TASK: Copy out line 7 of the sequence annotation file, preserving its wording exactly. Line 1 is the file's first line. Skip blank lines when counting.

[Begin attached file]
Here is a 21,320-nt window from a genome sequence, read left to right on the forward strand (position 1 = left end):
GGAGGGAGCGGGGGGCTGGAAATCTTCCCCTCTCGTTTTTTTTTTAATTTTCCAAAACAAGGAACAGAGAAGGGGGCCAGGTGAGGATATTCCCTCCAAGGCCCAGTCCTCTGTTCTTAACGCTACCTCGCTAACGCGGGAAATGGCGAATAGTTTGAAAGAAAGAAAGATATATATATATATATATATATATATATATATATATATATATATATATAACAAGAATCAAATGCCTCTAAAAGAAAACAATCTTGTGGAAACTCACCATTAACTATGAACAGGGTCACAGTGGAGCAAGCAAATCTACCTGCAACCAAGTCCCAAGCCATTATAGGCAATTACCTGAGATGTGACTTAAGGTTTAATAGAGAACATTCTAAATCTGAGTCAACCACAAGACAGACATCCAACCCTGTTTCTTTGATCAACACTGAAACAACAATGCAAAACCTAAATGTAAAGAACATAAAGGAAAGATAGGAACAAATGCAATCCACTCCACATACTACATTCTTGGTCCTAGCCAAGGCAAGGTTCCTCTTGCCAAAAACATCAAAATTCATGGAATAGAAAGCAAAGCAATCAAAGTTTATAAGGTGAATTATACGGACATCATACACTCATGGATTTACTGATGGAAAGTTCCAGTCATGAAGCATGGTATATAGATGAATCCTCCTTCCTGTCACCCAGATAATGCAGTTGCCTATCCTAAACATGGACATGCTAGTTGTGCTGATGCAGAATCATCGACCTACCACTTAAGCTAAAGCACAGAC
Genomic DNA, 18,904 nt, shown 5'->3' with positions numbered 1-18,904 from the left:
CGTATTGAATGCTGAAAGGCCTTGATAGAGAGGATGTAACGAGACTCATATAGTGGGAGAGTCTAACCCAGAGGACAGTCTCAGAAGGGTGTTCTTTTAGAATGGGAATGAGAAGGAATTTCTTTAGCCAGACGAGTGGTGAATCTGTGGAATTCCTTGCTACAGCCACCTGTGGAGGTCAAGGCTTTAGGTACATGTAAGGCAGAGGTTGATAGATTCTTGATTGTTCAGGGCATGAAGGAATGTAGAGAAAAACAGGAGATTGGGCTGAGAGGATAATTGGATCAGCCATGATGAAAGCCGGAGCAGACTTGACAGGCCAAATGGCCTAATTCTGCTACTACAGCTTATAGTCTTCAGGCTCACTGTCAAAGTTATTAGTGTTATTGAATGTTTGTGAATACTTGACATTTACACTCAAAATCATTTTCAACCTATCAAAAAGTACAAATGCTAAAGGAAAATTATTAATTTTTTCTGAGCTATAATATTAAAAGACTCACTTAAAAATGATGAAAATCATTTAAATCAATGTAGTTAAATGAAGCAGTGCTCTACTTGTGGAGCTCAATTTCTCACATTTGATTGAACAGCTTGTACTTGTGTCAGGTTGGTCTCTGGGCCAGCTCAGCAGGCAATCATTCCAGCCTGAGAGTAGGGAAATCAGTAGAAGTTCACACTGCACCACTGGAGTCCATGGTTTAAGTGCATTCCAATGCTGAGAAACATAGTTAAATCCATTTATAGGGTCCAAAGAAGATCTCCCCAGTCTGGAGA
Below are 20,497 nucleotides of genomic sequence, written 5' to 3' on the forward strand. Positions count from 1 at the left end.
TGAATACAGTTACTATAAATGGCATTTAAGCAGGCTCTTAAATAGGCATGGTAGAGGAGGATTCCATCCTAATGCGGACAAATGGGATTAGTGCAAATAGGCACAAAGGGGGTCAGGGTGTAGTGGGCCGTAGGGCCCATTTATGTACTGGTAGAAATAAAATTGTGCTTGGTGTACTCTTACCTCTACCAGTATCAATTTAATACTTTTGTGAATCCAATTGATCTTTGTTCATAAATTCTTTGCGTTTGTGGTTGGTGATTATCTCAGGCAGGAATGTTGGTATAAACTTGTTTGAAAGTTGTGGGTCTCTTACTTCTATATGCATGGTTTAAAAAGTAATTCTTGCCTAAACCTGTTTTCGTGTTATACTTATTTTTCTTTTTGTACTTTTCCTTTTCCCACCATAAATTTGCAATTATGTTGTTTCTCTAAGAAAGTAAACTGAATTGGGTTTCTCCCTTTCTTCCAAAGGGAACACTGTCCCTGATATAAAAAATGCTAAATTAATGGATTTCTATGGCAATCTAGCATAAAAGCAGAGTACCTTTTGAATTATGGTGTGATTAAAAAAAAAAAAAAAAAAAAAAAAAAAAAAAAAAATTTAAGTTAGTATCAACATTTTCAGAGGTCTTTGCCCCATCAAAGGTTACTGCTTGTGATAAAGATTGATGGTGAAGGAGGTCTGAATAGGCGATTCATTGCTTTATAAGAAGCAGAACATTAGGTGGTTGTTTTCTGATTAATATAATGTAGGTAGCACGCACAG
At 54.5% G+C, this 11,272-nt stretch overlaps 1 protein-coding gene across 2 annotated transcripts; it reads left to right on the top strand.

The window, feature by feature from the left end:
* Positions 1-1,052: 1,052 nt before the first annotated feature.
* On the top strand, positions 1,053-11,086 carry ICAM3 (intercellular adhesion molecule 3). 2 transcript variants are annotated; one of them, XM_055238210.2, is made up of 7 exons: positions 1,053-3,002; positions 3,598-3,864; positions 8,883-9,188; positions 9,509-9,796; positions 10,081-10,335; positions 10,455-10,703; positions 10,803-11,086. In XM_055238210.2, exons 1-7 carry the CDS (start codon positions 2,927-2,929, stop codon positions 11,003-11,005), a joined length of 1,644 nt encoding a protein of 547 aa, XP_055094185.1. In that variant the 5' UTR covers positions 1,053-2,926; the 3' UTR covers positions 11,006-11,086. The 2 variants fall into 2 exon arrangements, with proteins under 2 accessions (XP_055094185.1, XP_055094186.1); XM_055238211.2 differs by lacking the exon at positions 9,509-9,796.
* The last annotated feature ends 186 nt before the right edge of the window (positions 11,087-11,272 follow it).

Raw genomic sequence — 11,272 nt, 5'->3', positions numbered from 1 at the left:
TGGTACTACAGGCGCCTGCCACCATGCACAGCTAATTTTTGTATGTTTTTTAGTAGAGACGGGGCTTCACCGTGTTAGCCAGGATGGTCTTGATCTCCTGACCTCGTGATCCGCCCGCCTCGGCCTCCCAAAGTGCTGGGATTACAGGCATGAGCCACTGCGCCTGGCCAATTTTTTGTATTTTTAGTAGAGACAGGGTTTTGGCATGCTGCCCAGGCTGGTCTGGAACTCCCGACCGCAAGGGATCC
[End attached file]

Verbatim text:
At 54.5% G+C, this 11,272-nt stretch overlaps 1 protein-coding gene across 2 annotated transcripts; it reads left to right on the top strand.